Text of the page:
Music – finishing songs – is work, and you often have to make yourself work even when watching a movie or going to a pub might feel like a more pleasant option, but in terms of starting a new piece, I need to have a bit of a vibe going. I easily get there by going through sounds I’ve sampled or sounds I’ve created or come up with. I’m always working on ideas and sounds, so I’ll always have material to start a song with when I feel like it. I’ve been keeping a notepad of all worthwhile ideas etc. for a while now so that leaves me a lot of mental space as I don’t have to remember anything. Mental space is key when it comes to creating music.

Can you tell us about your studio setup?

As for hardware: 17” Macbook Pro, UAD Apollo Twin, Adam A7 monitors + Sub8 sub, Moog Minitaur, Arturia Microbrute, Waldorf Blofeld, Akai s3200XL, Akai s950, E-MU Ultra 5000, Akai MPC Renaissance, Ableton Push, Soundcraft desk.

As for software: Ableton Live 9 and a ton of software. I’ll use anything, to be honest. I’m not a master of anything – other than Ableton Live, which I also give a bit of training on – but I’ll vibe off of anything and make it work. Traditionally I’ve been sampling everything that moves pretty heavily but it’s been in recent years that I’ve started using synths more, too.

What were your initial thoughts on Circle2? Are there any certain features you like in particular?

For me it’s important that it looks clear – I can work on my breaks a long-ass time using a sampler from the 90s that’s slow to use, but to be honest I don’t spend hours and hours on a synth patch. I do make my own, but I want to get them down quite quickly, and I need to be able to just rock it without having to read the manual all the time. I mean if the GUI is intimidating, it puts me off, but Circle2 did the opposite when I saw it: it’s really easy to grasp. And the modulation system is the best I’ve ever used on a synth, hands down. Honestly, the design is great – all you really need is laid out for you and all is easy to see. I also love seeing visually where the envelope and LFO are going…one of those small yet big things and it helps you set their speed etc.

All in all, it’s perfect for someone like me who wants to get their hands dirty quick. Definitely one of those I’ll whip out at an airport, come up with a dope sound quickly, and boom, I’ll write a tune around it.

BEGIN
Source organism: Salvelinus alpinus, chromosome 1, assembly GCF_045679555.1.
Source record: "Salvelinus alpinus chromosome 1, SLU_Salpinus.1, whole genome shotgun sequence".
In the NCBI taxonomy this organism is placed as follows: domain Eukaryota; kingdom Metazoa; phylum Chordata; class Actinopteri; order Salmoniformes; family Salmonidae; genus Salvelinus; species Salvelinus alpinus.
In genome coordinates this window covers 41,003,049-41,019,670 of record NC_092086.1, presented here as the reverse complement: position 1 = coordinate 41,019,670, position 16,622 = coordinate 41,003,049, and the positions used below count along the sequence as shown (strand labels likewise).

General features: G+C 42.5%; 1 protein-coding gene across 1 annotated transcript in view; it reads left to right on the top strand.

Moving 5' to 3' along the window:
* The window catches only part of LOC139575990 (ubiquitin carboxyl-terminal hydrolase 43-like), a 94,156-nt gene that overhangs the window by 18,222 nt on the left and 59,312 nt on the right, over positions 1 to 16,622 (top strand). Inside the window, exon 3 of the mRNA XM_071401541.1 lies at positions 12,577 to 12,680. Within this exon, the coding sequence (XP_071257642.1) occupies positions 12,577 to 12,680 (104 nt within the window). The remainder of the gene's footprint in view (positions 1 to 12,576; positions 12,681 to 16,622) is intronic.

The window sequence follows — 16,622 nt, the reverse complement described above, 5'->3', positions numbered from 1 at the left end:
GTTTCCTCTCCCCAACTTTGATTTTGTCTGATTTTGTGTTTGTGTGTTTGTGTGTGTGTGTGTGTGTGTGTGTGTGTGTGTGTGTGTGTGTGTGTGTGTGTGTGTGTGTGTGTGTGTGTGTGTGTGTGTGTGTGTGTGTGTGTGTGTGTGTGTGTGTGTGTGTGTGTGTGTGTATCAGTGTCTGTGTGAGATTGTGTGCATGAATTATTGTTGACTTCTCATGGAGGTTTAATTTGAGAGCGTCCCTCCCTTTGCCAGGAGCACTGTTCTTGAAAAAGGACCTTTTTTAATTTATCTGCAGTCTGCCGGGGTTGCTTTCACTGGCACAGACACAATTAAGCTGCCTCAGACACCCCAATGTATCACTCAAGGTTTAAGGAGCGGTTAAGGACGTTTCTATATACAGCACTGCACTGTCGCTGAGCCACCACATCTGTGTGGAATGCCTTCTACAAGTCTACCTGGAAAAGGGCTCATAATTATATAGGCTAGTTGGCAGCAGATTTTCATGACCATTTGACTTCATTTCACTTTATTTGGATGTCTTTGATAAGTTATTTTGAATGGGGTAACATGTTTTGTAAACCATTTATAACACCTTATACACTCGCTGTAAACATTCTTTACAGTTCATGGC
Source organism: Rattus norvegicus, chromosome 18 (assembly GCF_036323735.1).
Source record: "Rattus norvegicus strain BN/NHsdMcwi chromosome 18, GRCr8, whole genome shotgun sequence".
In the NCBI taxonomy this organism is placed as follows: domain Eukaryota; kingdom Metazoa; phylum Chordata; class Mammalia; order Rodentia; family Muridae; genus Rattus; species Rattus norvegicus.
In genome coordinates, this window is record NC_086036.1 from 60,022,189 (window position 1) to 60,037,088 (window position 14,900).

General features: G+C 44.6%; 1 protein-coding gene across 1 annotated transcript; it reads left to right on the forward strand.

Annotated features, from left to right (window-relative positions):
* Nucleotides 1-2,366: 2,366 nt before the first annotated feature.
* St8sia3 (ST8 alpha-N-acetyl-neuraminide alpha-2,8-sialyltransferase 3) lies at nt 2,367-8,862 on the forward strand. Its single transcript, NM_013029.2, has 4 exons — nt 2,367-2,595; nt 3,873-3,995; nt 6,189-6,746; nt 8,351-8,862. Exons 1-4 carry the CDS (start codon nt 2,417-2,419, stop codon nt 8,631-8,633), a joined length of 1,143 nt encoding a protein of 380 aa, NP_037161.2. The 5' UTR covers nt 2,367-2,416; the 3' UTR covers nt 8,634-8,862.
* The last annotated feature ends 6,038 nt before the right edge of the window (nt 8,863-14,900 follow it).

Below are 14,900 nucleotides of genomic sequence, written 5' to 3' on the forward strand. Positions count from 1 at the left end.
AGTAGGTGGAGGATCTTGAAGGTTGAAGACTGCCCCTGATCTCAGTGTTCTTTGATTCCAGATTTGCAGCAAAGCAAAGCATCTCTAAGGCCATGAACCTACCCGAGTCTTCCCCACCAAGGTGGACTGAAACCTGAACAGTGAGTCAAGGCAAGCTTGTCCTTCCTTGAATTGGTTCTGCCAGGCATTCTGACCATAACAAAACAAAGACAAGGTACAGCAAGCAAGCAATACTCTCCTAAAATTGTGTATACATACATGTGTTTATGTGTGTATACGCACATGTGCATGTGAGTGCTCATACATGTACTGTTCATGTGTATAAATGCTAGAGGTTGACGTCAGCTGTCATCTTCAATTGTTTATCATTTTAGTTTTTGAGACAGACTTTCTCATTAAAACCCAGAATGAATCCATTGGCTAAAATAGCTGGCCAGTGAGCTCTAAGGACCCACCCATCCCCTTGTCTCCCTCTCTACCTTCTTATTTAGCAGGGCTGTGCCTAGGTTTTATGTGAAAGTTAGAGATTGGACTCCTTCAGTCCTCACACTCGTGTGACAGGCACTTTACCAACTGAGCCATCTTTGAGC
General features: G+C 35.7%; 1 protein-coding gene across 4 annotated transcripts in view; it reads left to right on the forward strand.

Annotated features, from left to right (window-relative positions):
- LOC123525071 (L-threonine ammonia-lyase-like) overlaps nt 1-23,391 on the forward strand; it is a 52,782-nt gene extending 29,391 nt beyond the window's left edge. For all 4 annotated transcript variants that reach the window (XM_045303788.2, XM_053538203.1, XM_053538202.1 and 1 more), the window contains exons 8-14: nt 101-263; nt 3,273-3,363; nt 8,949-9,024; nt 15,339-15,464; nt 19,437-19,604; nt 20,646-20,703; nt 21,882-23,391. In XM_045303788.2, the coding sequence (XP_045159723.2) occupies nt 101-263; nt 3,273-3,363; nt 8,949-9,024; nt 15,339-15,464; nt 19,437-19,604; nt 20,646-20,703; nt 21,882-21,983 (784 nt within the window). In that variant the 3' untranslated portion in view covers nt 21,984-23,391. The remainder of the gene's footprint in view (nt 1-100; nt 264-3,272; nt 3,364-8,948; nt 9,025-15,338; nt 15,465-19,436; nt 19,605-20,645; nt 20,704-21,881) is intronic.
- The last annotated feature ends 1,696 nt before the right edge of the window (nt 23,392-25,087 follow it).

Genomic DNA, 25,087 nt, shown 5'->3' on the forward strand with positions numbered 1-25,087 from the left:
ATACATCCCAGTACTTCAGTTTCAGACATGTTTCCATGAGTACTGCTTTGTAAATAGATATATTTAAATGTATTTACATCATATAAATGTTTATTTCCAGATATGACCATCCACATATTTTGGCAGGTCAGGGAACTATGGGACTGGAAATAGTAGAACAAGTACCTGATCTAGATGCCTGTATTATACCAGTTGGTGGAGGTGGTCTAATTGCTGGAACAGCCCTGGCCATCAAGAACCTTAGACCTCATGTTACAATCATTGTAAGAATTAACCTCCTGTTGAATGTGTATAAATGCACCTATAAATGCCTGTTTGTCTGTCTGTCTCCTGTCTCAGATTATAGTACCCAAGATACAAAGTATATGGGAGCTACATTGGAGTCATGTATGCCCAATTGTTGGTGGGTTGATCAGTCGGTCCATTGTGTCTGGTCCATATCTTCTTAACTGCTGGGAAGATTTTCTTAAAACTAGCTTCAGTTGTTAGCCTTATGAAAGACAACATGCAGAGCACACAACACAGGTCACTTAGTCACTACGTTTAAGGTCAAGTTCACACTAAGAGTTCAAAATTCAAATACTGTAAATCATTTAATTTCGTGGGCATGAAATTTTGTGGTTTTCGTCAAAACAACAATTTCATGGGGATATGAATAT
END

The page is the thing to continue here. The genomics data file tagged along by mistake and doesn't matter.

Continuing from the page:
To keep up to date on Fanu’s latest news follow him on Facebook, SoundCloud and Twitter.

Circle² Official Trailer Launch / Hugh on June 25th

We recently launched the first official Circle² trailer, which you might have already seen up on YouTube.

The trailer features a dirty trap influenced beat, that tests out Circle²’s VPS, Wavetable and Analog oscillators.

Check out the trailer below!

Circle² 2.0.1 is Here! / Hugh on May 26th


This is the first Circle² update, and fixes several minor bugs that had been flagged by you. A big thanks for all your feedback so far, and don’t forget if you come across any issues then don’t hesitate to drop us a line at, and we will get it fixed up as soon as possible.

Change log:

  • Modulation amount popup positioning on bottom rising panels.
  • “VCA” title changed to “output”.
  • Keyboard tracking assigned to feedback tuning in default preset.
  • Mixer levels made uniform in default preset.
  • Fixed occasional spotlight browser freeze in 32bit FL Studio.

Windows Installer
OS X Installer

Circle² - First Reviews and Feedback / Hugh on May 21st

Ask Audio Magazine

“Despite how high FAW had already set the bar for themselves with the first version of Circle, it’s hard not to be impressed with the enhancements on offer in Circle². Whether building patches from scratch, modifying the growing library of factory presets, or using the handy randomisation controls to chance it, Circle² painlessly delivers high-quality sounds with style. Their commitment to elegant design in service of a fluid user experience make Circle² a joy to use, while the astonishingly flawless, full-bodied sound quality makes the majority of plug-ins pale in comparison. It’s no surprise their team boasts leading mathematicians working alongside innovative designers and clever programmers – the result of their collaboration is an essential piece of virtual kit.”